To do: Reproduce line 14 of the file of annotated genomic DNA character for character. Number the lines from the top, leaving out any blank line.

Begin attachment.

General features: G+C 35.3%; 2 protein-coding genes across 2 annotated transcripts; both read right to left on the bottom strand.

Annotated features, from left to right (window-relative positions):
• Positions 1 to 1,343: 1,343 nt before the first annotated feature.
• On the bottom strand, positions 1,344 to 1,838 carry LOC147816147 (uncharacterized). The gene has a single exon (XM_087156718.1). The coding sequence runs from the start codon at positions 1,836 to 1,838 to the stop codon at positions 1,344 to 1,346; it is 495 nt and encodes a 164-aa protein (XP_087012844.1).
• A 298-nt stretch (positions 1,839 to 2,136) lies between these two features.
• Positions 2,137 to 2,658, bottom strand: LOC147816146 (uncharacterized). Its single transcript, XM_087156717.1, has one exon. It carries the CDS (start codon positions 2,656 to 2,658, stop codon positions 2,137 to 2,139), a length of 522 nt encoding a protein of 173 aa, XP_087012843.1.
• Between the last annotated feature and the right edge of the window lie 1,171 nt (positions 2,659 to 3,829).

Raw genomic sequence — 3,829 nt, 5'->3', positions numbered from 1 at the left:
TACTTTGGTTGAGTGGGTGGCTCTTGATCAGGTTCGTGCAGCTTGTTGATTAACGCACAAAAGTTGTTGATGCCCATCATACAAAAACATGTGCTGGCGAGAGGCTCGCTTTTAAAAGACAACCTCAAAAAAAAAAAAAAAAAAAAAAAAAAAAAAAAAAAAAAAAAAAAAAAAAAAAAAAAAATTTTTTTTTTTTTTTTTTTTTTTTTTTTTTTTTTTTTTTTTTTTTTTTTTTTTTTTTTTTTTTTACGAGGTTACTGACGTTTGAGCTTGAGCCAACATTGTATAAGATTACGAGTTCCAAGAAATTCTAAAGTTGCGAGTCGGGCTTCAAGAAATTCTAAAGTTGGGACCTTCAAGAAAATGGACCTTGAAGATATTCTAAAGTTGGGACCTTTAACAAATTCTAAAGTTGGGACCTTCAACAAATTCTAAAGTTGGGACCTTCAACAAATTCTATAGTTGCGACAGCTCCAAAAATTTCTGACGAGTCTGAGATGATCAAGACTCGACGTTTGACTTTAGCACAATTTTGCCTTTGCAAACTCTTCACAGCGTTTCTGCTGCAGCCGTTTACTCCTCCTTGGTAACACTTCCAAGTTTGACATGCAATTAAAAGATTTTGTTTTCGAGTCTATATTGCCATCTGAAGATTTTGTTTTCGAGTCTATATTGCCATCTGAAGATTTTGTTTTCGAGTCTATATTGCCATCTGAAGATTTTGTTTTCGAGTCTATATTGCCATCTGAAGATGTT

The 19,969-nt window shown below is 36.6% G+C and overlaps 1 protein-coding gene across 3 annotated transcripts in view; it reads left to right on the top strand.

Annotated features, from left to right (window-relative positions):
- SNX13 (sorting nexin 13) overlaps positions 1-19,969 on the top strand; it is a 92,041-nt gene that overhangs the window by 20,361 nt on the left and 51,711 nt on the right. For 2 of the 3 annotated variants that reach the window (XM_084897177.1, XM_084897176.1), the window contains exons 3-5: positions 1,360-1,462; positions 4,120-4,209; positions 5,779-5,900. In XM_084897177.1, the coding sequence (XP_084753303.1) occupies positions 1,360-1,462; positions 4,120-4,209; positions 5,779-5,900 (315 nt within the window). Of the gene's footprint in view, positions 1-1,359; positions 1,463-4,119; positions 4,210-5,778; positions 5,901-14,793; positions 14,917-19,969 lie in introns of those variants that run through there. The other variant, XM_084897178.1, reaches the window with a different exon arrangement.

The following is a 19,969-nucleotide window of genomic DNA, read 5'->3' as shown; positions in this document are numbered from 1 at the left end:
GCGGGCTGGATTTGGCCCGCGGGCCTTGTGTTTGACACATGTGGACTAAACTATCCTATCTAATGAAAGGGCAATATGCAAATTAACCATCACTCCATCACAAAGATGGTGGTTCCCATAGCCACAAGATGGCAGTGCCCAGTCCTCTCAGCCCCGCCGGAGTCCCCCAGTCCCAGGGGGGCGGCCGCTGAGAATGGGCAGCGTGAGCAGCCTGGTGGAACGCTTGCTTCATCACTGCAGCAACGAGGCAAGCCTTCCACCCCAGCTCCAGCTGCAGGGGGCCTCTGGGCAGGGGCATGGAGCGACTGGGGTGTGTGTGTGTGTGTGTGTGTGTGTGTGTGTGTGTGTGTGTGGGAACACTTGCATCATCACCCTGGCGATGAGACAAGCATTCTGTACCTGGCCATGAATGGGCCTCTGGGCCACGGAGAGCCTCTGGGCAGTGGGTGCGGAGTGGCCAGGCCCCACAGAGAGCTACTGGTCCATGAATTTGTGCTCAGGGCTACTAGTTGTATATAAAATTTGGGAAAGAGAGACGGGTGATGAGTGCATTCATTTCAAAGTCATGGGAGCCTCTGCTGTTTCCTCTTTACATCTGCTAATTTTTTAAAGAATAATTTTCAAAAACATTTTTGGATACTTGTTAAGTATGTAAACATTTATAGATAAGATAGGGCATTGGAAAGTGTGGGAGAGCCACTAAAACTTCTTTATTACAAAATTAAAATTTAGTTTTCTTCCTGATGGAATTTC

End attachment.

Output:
GCGGGCTGGATTTGGCCCGCGGGCCTTGTGTTTGACACATGTGGACTAAACTATCCTATCTAATGAAAGGGCAATATGCAAATTAACCATCACTCCATCACAAAGATGGTGGTTCCCATAGCCACAAGATGGCAGTGCCCAGTCCTCTCAGCCCCGCCGGAGTCCCCCAGTCCCAGGGGGGCGGCCGCTGAGAATGGGCAGCGTGAGCAGCCTGGTGGAACGCTTGCTTCATCACTGCAGCAACGAGGCAAGCCTTCCACCCCAGCTCCAGCTGCAGGGGGCCTCTGGGCAGGGGCATGGAGCGACTGGGGTGTGTGTGTGTGTGTGTGTGTGTGTGTGTGTGTGTGTGTGTGGGAACACTTGCATCATCACCCTGGCGATGAGACAAGCATTCTGTACCTGGCCATGAATGGGCCTCTGGGCCACGGAGAGCCTCTGGGCAGTGGGTGCGGAGTGGCCAGGCCCCACAGAGAGCTACTGGTCCATGAATTTGTGCTCAGGGCTACTAGTTGTATATAAAATTTGGGAAAGAGAGACGGGTGATGAGTGCATTCATTTCAAAGTCATGGGAGCCTCTGCTGTTTCCTCTTTACATCTGCTAATTTTTTAAAGAATAATTTTCAAAAACATTTTTGGATACTTGTTAAGTATGTAAACATTTATAGATAAGATAGGGCATTGGAAAGTGTGGGAGAGCCACTAAAACTTCTTTATTACAAAATTAAAATTTAGTTTTCTTCCTGATGGAATTTC